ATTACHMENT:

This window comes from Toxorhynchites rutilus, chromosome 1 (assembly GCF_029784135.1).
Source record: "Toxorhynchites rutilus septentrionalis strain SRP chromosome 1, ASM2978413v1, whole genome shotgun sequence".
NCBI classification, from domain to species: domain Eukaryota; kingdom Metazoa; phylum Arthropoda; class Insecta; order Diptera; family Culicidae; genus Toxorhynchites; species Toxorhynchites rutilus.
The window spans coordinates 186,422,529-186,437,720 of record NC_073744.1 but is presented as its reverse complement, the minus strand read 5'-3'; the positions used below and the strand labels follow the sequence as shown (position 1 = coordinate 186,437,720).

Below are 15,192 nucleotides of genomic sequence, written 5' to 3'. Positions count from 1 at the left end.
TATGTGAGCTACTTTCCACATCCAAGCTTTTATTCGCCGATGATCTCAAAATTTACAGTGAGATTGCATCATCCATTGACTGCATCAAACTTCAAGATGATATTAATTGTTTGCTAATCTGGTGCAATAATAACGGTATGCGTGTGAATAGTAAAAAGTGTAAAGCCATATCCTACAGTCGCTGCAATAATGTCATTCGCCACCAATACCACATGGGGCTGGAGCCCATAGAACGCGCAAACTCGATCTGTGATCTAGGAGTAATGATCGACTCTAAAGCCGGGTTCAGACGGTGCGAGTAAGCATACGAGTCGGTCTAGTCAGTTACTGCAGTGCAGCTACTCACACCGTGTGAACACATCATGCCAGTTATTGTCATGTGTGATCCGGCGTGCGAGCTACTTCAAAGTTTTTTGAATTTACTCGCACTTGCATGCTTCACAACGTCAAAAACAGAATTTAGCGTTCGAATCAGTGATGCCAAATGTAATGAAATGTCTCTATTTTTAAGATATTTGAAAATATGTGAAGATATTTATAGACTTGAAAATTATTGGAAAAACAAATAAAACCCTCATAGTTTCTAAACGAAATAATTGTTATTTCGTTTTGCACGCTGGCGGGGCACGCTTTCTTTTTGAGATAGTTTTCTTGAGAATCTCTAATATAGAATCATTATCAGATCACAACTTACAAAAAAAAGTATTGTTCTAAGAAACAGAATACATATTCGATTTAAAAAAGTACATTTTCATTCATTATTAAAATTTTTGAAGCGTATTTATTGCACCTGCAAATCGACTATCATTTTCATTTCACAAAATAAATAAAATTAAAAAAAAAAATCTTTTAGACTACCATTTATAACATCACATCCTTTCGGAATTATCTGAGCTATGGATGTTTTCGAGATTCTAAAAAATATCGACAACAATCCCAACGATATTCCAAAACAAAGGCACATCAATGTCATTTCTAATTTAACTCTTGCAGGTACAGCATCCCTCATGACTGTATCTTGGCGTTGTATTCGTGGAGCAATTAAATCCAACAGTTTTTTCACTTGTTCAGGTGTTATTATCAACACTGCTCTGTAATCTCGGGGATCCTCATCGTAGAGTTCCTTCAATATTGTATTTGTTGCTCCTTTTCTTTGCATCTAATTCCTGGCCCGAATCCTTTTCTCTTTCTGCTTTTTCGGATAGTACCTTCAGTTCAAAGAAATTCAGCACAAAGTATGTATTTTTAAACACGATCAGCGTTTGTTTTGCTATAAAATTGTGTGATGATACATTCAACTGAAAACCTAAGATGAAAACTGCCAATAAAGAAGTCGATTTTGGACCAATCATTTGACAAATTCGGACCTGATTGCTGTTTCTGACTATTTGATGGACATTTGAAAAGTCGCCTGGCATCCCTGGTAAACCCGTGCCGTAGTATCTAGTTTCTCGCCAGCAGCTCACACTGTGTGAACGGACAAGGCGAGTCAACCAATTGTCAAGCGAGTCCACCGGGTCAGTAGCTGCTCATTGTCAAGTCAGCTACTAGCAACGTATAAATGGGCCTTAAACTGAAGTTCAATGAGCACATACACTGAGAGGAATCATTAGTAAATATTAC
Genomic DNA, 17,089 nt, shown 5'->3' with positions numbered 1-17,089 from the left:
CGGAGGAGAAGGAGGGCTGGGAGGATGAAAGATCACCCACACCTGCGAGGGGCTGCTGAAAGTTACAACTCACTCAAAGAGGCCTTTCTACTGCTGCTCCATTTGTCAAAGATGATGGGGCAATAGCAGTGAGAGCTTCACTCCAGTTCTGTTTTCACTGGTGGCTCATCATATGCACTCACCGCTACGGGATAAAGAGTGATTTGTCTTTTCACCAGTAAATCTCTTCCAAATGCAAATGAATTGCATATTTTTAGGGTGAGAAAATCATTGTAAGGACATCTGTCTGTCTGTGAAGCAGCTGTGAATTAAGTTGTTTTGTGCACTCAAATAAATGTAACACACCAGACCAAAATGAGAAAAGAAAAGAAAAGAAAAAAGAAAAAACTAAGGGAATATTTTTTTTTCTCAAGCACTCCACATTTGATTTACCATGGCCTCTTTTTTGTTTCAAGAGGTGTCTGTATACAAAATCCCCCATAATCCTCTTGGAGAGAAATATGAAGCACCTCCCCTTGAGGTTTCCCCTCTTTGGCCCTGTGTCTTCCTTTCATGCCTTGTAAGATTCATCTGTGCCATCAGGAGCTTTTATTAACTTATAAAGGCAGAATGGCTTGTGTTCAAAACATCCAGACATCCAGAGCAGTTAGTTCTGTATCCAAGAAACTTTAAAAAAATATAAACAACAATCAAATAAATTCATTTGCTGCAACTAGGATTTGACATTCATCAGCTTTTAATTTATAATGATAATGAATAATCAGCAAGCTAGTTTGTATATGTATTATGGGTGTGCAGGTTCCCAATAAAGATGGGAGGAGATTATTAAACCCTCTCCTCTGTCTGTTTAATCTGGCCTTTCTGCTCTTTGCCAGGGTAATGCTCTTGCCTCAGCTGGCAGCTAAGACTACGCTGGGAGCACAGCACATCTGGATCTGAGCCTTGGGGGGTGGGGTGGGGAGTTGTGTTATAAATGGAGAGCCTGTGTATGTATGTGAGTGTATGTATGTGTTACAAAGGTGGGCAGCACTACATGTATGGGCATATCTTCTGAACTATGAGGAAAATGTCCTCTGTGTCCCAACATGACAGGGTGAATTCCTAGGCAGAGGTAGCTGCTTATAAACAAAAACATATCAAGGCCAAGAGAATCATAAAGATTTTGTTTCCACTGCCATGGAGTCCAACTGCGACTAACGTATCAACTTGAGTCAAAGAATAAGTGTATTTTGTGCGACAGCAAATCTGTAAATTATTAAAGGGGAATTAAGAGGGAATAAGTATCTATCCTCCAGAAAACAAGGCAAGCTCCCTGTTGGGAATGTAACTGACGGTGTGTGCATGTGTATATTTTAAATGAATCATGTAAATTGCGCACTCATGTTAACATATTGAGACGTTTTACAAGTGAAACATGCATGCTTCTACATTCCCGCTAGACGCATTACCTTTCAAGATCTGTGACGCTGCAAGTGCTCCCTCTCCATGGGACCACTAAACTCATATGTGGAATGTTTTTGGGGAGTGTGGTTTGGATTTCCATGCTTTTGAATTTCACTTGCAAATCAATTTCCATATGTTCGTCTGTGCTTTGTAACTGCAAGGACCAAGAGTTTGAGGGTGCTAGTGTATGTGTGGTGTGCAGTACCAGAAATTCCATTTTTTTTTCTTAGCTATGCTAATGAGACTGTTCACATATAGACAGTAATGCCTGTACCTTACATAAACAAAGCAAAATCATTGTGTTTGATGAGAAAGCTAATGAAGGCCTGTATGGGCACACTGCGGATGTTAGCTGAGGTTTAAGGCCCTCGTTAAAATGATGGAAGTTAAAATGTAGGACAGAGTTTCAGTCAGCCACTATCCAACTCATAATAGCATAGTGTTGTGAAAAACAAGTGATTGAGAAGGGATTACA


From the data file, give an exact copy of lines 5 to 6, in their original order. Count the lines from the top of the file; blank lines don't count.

Below are 15,192 nucleotides of genomic sequence, written 5' to 3'. Positions count from 1 at the left end.
TATGTGAGCTACTTTCCACATCCAAGCTTTTATTCGCCGATGATCTCAAAATTTACAGTGAGATTGCATCATCCATTGACTGCATCAAACTTCAAGATGATATTAATTGTTTGCTAATCTGGTGCAATAATAACGGTATGCGTGTGAATAGTAAAAAGTGTAAAGCCATATCCTACAGTCGCTGCAATAATGTCATTCGCCACCAATACCACATGGGGCTGGAGCCCATAGAACGCGCAAACTCGATCTGTGATCTAGGAGTAATGATCGACTCTAAAGCCGGGTTCAGACGGTGCGAGTAAGCATACGAGTCGGTCTAGTCAGTTACTGCAGTGCAGCTACTCACACCGTGTGAACACATCATGCCAGTTATTGTCATGTGTGATCCGGCGTGCGAGCTACTTCAAAGTTTTTTGAATTTACTCGCACTTGCATGCTTCACAACGTCAAAAACAGAATTTAGCGTTCGAATCAGTGATGCCAAATGTAATGAAATGTCTCTATTTTTAAGATATTTGAAAATATGTGAAGATATTTATAGACTTGAAAATTATTGGAAAAACAAATAAAACCCTCATAGTTTCTAAACGAAATAATTGTTATTTCGTTTTGCACGCTGGCGGGGCACGCTTTCTTTTTGAGATAGTTTTCTTGAGAATCTCTAATATAGAATCATTATCAGATCACAACTTACAAAAAAAAGTATTGTTCTAAGAAACAGAATACATATTCGATTTAAAAAAGTACATTTTCATTCATTATTAAAATTTTTGAAGCGTATTTATTGCACCTGCAAATCGACTATCATTTTCATTTCACAAAATAAATAAAATTAAAAAAAAAAATCTTTTAGACTACCATTTATAACATCACATCCTTTCGGAATTATCTGAGCTATGGATGTTTTCGAGATTCTAAAAAATATCGACAACAATCCCAACGATATTCCAAAACAAAGGCACATCAATGTCATTTCTAATTTAACTCTTGCAGGTACAGCATCCCTCATGACTGTATCTTGGCGTTGTATTCGTGGAGCAATTAAATCCAACAGTTTTTTCACTTGTTCAGGTGTTATTATCAACACTGCTCTGTAATCTCGGGGATCCTCATCGTAGAGTTCCTTCAATATTGTATTTGTTGCTCCTTTTCTTTGCATCTAATTCCTGGCCCGAATCCTTTTCTCTTTCTGCTTTTTCGGATAGTACCTTCAGTTCAAAGAAATTCAGCACAAAGTATGTATTTTTAAACACGATCAGCGTTTGTTTTGCTATAAAATTGTGTGATGATACATTCAACTGAAAACCTAAGATGAAAACTGCCAATAAAGAAGTCGATTTTGGACCAATCATTTGACAAATTCGGACCTGATTGCTGTTTCTGACTATTTGATGGACATTTGAAAAGTCGCCTGGCATCCCTGGTAAACCCGTGCCGTAGTATCTAGTTTCTCGCCAGCAGCTCACACTGTGTGAACGGACAAGGCGAGTCAACCAATTGTCAAGCGAGTCCACCGGGTCAGTAGCTGCTCATTGTCAAGTCAGCTACTAGCAACGTATAAATGGGCCTTAAACTGAAGTTCAATGAGCACATACACTGAGAGGAATCATTAGTAAATATTAC